19-Year-Old Home Buyer Says New House Is Just The Beginning
Chloe Green has found that homeownership is a big adjustment.
“The first night I stayed here, I was scared. Because it was all dark and it was at night,” Green said, smiling. “And I was like, ‘Oh my, this is a new place, I haven’t been there that long!’ So I went in my room and locked the door. I was very scared.”
Right now, she’s sleeping on an air mattress while she moves her belongings into the two-bedroom, two-bathroom condo.
“Then I woke up the next morning like ‘Oh my God! I’m really in a place that’s mine,” Green said. “I just couldn’t believe that this is my house.”
At 19, Green is the youngest homeowner in Canal Winchester. And according to NFM Lending Loan Officer Andy Biegel, Green may be the youngest person in Central Ohio to buy a house through traditional financing.
“We went through an initial profile to gather her basic details for a loan application. And then at the end of it all, we ask for the date of birth and Social (Security Number) so we can pull credit,” Biegel said. “And that’s when she told me she was born in 2002 or 2003 or something. And I was feeling first and foremost, extremely old now. And second, are you sure you wanna buy a home?”
Green was absolutely certain she wanted to buy a home – from a young age, she knew homeownership is a main means of building wealth in America. The average age of the first-time homebuyer is 33.
Green Was Led by a Mentor
Green said her godfather, Bobby Mitchell, helped plant the dream of homeownership in her mind as an early teen. He encouraged her to start saving and investing money as soon as she could.
“Well, I started saving at 15-years-old. I opened a Roth IRA and then every month it would come out of my account automatically,” Green says. “So I wasn’t necessarily worried about the money or sending it anywhere.”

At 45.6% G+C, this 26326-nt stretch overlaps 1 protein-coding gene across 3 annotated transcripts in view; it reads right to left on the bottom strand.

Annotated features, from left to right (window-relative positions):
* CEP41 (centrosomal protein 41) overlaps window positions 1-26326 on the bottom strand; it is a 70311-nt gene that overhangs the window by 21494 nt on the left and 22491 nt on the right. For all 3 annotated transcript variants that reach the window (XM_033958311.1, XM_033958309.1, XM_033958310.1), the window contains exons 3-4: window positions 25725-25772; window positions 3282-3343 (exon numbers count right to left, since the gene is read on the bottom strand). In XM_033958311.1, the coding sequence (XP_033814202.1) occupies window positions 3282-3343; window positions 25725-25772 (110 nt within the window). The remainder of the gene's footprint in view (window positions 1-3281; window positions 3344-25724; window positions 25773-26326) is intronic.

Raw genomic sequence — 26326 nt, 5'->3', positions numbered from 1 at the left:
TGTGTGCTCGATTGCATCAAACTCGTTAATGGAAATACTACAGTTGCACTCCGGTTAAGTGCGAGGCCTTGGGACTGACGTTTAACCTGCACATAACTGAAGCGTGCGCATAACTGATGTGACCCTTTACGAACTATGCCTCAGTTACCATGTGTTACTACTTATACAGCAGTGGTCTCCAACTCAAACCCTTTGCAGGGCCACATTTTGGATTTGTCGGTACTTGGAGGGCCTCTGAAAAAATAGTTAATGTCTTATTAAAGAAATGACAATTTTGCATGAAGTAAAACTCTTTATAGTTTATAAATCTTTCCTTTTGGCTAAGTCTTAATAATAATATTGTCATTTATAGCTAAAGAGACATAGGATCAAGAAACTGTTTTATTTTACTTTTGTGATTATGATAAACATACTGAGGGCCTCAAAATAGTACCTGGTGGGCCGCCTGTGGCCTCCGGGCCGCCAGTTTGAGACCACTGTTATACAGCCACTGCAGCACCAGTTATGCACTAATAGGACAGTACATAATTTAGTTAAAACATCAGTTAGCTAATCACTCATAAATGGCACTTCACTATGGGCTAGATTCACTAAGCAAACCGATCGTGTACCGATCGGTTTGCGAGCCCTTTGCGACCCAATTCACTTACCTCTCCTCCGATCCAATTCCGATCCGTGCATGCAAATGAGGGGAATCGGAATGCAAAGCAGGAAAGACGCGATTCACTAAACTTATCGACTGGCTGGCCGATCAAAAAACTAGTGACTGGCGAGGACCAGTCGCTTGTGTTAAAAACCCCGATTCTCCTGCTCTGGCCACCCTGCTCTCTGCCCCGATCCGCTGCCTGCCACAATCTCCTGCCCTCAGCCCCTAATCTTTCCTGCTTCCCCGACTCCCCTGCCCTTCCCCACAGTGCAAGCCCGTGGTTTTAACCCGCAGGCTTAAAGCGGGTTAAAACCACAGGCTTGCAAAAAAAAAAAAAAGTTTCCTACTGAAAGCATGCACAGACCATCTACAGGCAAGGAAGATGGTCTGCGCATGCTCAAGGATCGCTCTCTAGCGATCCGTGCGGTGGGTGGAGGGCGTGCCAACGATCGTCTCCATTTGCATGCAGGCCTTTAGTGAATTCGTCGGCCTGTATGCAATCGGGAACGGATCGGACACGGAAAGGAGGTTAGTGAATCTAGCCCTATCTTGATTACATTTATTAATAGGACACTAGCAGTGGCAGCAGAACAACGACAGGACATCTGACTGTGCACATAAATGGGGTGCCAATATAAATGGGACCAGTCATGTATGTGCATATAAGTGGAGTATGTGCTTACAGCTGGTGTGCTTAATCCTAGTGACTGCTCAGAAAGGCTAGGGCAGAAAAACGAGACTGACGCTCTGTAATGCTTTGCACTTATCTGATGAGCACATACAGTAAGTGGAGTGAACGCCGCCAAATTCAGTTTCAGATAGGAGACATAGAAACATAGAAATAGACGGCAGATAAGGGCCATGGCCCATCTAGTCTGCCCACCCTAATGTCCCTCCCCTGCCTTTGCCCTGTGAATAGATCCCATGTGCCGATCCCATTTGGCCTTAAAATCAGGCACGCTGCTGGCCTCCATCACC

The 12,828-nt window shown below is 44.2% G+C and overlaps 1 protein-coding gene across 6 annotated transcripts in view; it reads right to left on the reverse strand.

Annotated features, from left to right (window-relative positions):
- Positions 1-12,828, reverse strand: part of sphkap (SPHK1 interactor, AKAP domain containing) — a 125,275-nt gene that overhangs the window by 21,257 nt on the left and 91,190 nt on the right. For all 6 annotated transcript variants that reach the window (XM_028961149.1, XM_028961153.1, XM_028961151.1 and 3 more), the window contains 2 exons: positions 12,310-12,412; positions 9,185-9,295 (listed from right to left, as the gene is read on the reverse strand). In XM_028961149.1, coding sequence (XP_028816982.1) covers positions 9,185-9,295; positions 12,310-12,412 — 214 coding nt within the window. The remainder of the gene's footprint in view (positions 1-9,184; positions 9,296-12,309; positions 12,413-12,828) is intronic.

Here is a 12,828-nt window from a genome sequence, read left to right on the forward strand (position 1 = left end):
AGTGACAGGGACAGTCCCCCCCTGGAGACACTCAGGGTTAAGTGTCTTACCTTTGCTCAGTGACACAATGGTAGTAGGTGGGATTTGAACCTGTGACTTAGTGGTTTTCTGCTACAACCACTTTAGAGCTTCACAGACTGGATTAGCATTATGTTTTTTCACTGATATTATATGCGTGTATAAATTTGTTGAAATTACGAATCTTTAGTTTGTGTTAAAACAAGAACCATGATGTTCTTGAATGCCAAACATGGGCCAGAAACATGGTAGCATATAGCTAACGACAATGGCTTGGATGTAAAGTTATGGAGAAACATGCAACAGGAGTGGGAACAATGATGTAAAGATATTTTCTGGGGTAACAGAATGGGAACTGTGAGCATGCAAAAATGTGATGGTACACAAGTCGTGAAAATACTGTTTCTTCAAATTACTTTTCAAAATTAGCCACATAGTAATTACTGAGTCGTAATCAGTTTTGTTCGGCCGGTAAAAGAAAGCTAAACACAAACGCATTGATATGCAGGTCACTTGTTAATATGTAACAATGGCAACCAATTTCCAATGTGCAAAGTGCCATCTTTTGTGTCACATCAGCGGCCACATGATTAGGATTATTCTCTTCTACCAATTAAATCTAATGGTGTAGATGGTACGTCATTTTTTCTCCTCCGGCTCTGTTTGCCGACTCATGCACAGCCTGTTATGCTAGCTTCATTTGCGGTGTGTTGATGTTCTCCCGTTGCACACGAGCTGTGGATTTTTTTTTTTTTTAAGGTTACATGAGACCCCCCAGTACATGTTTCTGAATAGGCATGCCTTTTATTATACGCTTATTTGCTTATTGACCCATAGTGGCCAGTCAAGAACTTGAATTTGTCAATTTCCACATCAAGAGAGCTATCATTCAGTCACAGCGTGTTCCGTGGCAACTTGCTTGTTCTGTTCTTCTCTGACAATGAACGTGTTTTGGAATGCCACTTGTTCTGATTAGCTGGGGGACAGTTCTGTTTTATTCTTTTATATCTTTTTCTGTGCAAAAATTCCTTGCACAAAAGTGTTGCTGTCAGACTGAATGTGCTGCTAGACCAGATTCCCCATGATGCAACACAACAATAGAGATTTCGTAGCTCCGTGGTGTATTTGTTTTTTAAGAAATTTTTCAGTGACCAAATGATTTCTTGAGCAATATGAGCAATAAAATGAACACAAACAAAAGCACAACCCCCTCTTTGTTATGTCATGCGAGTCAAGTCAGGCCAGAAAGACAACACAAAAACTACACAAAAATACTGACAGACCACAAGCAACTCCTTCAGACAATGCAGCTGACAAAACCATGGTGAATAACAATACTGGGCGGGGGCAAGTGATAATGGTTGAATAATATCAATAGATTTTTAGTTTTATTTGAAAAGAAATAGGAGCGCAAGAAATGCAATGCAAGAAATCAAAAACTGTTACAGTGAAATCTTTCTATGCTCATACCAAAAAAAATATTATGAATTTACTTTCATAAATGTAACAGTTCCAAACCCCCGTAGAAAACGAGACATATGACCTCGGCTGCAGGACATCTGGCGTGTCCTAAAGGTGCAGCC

Green started working when she was 15, and she’s been stowing money away ever since. Her first job, where she still works, is helping manage the office at the car dealership Trusted Motors LLC. Mitchell owns that shop. Green is also the lead preschool teacher at It Takes a Village Early Education Center, out of Father’s House International Church in Canal Winchester. And like many others her age, Green is a student. She is studying psychology at Franklin University.
“I chose psychology more for the brains of the children that I am working with on the daily. I’d just like to know more about them,” Green said. “And also for myself, just to learn more about my body and my brain. That way I can regulate my emotions while trying to regulate someone else’s emotions.”
Green said when she was ready to buy, the first lending agency she worked with dragged its feet. Her realtor recommended NFM Lending, and the company proved to be a ready lender.
“That was probably one of the best decisions I ever made. So I submitted my application and I was approved literally the next day,” Green said.” So I had my letter in hand to say that I was approved.”
She was approved for $175,000 and ended up buying the condo for $160,000. She put $15,000 down upfront.
Just The Beginning
Green is hoping to pay off the house in 3-5 years.
“Someone told me a hack, that you can like pay on the first and then right before it’s due again, make another one,” Green says. “Make two payments and that way it looks like you’re making more payments than you actually are even though it’s the same payment you’re supposed to be paying.”
And she won’t stop there.
“Hopefully in the next few years I’ll be able to either rent it out or sell it again as the market goes up, and then hopefully I’ll be able to get more properties and different things like that,” Green said.
With all her success, Green knows she is an anomaly – the Black homeownership rate in the U.S. has declined over the past 15 years. Ohio State University professor Jason Reece said it’s declined even more in Franklin County.
“It was 33% back in 2010, now it’s down to 28%,” Reece siad. “So we’re mirroring that national trend and even seeing that dynamic in a more intense way here in Central Ohio.”
That decreasing homeownership rate is one reason among others why Green wants to start a Womanhood 101 course at her church that introduces teen girls to a range of skills – including financial literacy, changing car tires and how to apply makeup.
“That is just something I do think our community needs in life,” Green said. “Because I know sometimes being a Black woman you’re labeled as unruly or loud or all of that.”
She hopes to turn the tide in helping build generational wealth in a community that often lacks it.
“I would say it’s very worth it," Green said. "To build something for your future or for your kids’ future, it’s just awesome.”